As yet another SuperPAC intercedes in the 2018 Mayor’s race, Mark Leno’s effort to make campaign finance a major issue seems to have run away from him.
Mayoral candidate and former State Senator Mark Leno has made “SuperPACs” and independent campaign expenditures a major issue of his campaign. In January, he issued a “Fair Campaign Pledge” to among other things “publicly denounce, renounce, and reject all independent expenditures made on my behalf or against any other candidates”.
In February, Leno held a press conference calling for all candidates, including front runner London Breed, to again denounce independent expenditures by political action committees. This was after the It's Our Time political action committee, supporting Breed, released an online video ad decrying the recent removal of the Board of Supervisors’ President as acting mayor, and appointing Interim Mayor Mark Farrell, as a “dirty political maneuver.”
PAC spending has become such an overarching theme of Leno’s campaign that during a recent debate when asked to address the City’s housing crisis, his answer pivoted back to the campaign spending issue.
The problem is that as of now, all three major candidates, including Mark Leno, now have Super PACs slinging on their behalf.
After signing onto Leno’s anti-PAC pledge, it turns out Jane Kim has benefited from almost $200,000 in independent expenditures from SEIU Local 1021, her repudiation of those efforts notwithstanding.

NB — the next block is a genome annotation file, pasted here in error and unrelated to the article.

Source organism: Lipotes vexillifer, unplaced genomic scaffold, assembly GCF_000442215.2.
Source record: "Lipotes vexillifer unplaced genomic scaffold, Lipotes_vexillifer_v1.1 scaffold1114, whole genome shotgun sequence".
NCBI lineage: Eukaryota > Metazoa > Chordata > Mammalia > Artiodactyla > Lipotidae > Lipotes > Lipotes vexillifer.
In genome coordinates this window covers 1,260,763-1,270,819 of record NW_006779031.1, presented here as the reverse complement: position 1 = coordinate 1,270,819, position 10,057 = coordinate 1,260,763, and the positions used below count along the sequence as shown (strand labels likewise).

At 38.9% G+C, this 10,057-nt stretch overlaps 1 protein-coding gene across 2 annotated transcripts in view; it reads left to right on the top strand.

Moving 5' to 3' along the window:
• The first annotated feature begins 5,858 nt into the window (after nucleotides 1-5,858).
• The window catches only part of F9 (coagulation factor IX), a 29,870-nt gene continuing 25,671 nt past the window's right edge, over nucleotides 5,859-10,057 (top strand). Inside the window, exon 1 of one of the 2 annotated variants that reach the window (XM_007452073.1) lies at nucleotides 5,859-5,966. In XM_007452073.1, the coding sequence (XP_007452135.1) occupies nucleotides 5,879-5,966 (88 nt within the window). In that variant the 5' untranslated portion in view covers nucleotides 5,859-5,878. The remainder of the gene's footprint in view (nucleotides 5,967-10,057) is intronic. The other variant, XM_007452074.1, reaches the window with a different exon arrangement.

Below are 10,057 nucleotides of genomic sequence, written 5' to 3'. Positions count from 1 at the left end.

The most recent embarrassing (and perhaps teachable) moment over the issue just took place over the weekend, when yet another independent expenditure committee, “San Francisco for All of Us” financed by UNITE HERE Local 2 and Equality California, threw their hat in for Leno with $43,000 worth of online video ads. This came a day after Leno wrapped up yet another press conference denouncing another independent expenditure for Breed.
The reaction from Leno’s campaign was swift and unambiguous, but ultimately powerless:
“Senator Mark Leno has a great respect for Equality California and UNITE HERE Local 2.” replied Zoe Kleinfeld, spokesperson for Leno’s campaign. “As before, however, he asks that each organization encourage its members to participate in his campaign by respecting the $500 contribution limit and not engaging in independent expenditures on his behalf.”
Meanwhile, Samuel Garrett-Pate, speaking for Equality California, offers a rationale for differentiating their effort from other SuperPACs:
"We're excited to support Mark Leno's historic candidacy to become San Francisco's first openly LGBTQ mayor because he'll tackle the city's biggest challenges and fight for bold solutions that give everyone a shot at success. We share his support for campaign finance reform and aspiration for elections where ideas matter more and money matters less. Hardworking San Franciscans — not deep pocketed millionaires — should choose the next mayor. That's why we're committed to evening the playing field through our positive campaign."
But what does that mean for Leno’s pledge, which has become a signature of his campaign? If some independent expenditures are acceptable, but others aren’t, the blanket disavowal becomes meaningless. Since independent expenditure committees are legally prohibited from coordinating with campaigns, Leno effectively has no power to stop the Super PAC spending beyond his public statements.
At press time, UNITE HERE Local 2 did not return requests for comment.
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